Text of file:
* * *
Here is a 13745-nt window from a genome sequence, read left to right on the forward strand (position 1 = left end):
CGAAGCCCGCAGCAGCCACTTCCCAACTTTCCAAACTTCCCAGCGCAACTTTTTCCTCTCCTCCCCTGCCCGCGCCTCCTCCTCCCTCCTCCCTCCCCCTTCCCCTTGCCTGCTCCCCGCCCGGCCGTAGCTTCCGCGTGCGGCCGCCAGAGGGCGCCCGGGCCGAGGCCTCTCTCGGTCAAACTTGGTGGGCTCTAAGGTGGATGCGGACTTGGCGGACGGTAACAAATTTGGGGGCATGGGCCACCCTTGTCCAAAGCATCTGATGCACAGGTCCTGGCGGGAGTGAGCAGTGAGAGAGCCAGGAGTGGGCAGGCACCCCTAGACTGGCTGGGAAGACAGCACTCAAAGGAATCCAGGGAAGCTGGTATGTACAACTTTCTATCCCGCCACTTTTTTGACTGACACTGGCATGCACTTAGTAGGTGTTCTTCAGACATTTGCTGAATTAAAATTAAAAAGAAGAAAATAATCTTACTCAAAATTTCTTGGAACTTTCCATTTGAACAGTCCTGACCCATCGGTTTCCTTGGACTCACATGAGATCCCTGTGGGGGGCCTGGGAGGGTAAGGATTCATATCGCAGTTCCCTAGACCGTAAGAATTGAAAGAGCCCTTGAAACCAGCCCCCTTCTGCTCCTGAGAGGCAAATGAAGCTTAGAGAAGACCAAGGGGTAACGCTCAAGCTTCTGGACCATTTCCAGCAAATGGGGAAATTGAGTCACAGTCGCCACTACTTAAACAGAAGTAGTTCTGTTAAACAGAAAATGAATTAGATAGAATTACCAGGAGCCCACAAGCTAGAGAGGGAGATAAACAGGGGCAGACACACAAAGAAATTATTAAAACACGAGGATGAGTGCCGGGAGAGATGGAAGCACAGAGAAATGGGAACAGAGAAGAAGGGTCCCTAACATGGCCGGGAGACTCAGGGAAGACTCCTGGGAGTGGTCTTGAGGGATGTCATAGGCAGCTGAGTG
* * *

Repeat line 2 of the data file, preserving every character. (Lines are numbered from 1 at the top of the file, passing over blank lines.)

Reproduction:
CGAAGCCCGCAGCAGCCACTTCCCAACTTTCCAAACTTCCCAGCGCAACTTTTTCCTCTCCTCCCCTGCCCGCGCCTCCTCCTCCCTCCTCCCTCCCCCTTCCCCTTGCCTGCTCCCCGCCCGGCCGTAGCTTCCGCGTGCGGCCGCCAGAGGGCGCCCGGGCCGAGGCCTCTCTCGGTCAAACTTGGTGGGCTCTAAGGTGGATGCGGACTTGGCGGACGGTAACAAATTTGGGGGCATGGGCCACCCTTGTCCAAAGCATCTGATGCACAGGTCCTGGCGGGAGTGAGCAGTGAGAGAGCCAGGAGTGGGCAGGCACCCCTAGACTGGCTGGGAAGACAGCACTCAAAGGAATCCAGGGAAGCTGGTATGTACAACTTTCTATCCCGCCACTTTTTTGACTGACACTGGCATGCACTTAGTAGGTGTTCTTCAGACATTTGCTGAATTAAAATTAAAAAGAAGAAAATAATCTTACTCAAAATTTCTTGGAACTTTCCATTTGAACAGTCCTGACCCATCGGTTTCCTTGGACTCACATGAGATCCCTGTGGGGGGCCTGGGAGGGTAAGGATTCATATCGCAGTTCCCTAGACCGTAAGAATTGAAAGAGCCCTTGAAACCAGCCCCCTTCTGCTCCTGAGAGGCAAATGAAGCTTAGAGAAGACCAAGGGGTAACGCTCAAGCTTCTGGACCATTTCCAGCAAATGGGGAAATTGAGTCACAGTCGCCACTACTTAAACAGAAGTAGTTCTGTTAAACAGAAAATGAATTAGATAGAATTACCAGGAGCCCACAAGCTAGAGAGGGAGATAAACAGGGGCAGACACACAAAGAAATTATTAAAACACGAGGATGAGTGCCGGGAGAGATGGAAGCACAGAGAAATGGGAACAGAGAAGAAGGGTCCCTAACATGGCCGGGAGACTCAGGGAAGACTCCTGGGAGTGGTCTTGAGGGATGTCATAGGCAGCTGAGTG